If not linked to core company objectives or properly executed, intellectual property protections can be expensive and cause a significant loss of value.
IP protection decisions should be business-driven, not technology-driven.
For startups and emerging biotechnology companies, the most important elements of intellectual property that must be protected are typically confidential information and trade secrets, patents and patent applications.
They should be treated as fundamental building blocks of the company's business plan, and they should be used to shape an overarching intellectual property strategy.
William Goure PhD
- More than 30 years of domestic and international experience in the discovery, development, registration, and commercialization of chemical and biotechnology products.
- Executive leadership roles with Acumen Pharmaceuticals, Mendel Biotechnology and Monsanto, managing corporate and commercial development, negotiating contracts, drafting and executing business plans, developing intellectual property protection strategies, building and leading high performance teams.
- International experience in market analyses, product development, regulatory and public acceptance, and commercialization.
- Author of two published pharmacological research articles related to Alzheimer's Disease and the holder of eight patents or patent applications.
- After four years as COO, took over leadership as president and CEO in 2008 when the company was in severe financial distress.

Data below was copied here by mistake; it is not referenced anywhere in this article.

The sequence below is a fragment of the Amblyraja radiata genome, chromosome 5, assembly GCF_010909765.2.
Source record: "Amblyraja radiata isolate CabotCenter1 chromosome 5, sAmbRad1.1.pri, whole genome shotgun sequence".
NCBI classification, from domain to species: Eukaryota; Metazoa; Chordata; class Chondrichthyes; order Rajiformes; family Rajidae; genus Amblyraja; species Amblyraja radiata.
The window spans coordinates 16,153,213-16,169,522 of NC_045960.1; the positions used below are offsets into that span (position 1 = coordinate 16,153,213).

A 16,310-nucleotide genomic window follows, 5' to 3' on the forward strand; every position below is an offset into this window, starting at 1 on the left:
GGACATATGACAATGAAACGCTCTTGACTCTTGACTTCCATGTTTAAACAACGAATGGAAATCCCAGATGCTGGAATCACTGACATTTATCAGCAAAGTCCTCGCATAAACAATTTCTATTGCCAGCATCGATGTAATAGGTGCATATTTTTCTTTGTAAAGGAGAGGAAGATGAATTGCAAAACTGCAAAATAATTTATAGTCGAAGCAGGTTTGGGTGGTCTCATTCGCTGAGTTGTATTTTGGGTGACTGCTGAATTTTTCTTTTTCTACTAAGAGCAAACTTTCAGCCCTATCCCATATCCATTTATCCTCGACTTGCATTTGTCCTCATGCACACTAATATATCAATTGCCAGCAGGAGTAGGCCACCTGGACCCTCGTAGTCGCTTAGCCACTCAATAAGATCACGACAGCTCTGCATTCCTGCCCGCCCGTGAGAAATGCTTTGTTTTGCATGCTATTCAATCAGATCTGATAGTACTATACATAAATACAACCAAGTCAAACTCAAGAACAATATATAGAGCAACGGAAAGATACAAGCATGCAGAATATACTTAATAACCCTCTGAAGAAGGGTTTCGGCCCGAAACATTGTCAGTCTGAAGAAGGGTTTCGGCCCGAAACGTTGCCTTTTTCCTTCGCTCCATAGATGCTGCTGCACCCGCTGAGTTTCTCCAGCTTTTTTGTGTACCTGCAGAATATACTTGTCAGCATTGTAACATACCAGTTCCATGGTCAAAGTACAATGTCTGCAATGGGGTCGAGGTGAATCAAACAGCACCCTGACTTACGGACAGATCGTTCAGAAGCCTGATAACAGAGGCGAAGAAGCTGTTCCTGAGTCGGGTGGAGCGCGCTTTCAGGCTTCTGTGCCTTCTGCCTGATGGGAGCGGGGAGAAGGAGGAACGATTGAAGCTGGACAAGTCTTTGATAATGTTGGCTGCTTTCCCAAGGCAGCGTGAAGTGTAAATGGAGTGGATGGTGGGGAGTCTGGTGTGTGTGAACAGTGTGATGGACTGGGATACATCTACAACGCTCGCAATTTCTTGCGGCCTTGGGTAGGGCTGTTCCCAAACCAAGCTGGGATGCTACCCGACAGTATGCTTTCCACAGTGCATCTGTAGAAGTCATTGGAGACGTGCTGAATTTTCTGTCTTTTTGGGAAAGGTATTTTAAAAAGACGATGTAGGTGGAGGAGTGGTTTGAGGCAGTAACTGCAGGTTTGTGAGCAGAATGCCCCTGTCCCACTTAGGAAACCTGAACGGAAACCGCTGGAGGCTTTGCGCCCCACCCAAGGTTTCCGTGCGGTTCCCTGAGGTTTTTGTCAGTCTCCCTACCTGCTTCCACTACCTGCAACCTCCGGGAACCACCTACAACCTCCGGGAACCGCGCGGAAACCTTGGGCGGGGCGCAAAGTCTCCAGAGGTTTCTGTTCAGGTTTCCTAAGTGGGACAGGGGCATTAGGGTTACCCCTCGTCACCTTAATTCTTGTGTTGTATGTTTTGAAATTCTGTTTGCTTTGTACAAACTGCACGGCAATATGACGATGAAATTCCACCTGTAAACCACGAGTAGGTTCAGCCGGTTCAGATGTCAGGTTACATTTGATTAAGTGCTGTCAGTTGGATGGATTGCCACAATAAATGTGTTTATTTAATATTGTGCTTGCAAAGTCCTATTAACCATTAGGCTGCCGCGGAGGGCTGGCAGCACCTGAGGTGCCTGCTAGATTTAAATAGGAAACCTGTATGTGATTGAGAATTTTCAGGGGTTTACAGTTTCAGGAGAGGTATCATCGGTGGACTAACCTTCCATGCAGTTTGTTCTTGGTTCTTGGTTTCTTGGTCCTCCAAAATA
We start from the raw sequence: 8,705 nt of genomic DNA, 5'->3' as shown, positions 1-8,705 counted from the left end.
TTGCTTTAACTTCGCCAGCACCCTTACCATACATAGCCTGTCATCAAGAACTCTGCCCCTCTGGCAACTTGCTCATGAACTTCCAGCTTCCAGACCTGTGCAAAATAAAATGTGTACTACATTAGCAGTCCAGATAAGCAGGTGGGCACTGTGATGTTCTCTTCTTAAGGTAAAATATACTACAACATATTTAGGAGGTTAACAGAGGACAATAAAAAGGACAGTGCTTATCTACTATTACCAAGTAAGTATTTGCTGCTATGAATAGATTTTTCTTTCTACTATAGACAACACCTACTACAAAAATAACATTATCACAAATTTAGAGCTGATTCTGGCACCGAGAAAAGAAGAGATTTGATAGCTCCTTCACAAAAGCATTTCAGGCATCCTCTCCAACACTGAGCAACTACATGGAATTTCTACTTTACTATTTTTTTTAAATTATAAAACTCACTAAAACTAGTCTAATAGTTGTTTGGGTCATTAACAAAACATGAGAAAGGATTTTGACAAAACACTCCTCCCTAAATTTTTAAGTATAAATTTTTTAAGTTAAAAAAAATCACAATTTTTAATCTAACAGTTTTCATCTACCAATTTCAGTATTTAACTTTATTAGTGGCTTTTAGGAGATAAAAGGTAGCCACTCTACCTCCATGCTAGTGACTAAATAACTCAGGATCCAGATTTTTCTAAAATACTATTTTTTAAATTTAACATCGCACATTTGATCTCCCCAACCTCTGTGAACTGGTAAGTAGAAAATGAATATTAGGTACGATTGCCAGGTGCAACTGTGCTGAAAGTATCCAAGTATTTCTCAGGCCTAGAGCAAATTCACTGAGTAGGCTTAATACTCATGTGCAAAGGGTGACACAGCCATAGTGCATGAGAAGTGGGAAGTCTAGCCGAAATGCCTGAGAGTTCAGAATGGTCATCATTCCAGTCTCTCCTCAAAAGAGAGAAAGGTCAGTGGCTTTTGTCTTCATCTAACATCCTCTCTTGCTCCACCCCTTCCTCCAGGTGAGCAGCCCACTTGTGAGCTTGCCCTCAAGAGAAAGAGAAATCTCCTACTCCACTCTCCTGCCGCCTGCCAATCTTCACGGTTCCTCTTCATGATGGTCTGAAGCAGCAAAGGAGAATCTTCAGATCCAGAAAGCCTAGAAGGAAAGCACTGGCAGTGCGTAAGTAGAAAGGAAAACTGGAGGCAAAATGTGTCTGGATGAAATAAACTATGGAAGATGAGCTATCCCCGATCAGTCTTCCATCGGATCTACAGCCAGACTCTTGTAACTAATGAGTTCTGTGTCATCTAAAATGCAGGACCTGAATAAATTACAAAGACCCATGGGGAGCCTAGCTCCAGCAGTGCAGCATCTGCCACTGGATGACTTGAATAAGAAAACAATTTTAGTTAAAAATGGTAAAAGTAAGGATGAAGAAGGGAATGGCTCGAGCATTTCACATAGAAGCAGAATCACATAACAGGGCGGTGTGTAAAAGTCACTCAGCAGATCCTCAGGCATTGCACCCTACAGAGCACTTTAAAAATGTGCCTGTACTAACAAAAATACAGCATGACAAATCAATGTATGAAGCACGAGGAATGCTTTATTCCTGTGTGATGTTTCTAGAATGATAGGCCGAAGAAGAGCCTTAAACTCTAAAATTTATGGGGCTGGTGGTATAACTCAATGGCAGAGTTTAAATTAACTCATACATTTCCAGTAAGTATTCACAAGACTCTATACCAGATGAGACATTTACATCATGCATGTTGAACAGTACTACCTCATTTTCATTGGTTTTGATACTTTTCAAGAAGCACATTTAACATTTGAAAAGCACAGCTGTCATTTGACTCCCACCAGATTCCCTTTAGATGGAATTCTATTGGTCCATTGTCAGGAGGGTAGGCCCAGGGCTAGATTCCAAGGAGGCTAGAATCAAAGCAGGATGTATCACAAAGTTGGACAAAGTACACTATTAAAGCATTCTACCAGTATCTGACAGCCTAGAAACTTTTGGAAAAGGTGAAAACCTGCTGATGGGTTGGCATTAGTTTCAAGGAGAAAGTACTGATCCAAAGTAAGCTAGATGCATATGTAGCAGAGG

- Led restructuring to ensure long term sustainability, establishing a new virtual business model to leverage the company’s strengths and grow value for shareholders via R&D partnerships with other pharmaceutical entities.
- As of December 2011, all corporate debt had been retired, the company had cash sufficient for 2-years of operations and a new management team had been installed.
- With turnaround complete, returned to preferred position of COO.
- Previously as COO (2004-2008), led reorganization of Acumen’s research program and senior management team; developed Acumen’s first comprehensive and fully integrated R&D plan that linked corporate goals with R&D goals and resources.
- Negotiated a new license agreement with Merck & Co. that delivered $2 million of near term revenues and an annual $500,000 reduction in Acumen’s costs for IP prosecution and maintenance. Reorganized and refocused Acumen’s IP strategy and patent prosecution to reduce costs and increase portfolio value.
- As VP of business development and director of chemistry from 2004-2006, negotiated R&D and technology license agreements with four universities and three companies; led establishment of Acumen’s research facility ahead of schedule and below budget; developed Acumen’s small molecule therapeutic research plan, and established small molecule discovery and development program.
- Established and led all commercial development activities for licensing Mendel’s technology. Led creation of Mendel’s business strategy and wrote its first comprehensive business plan.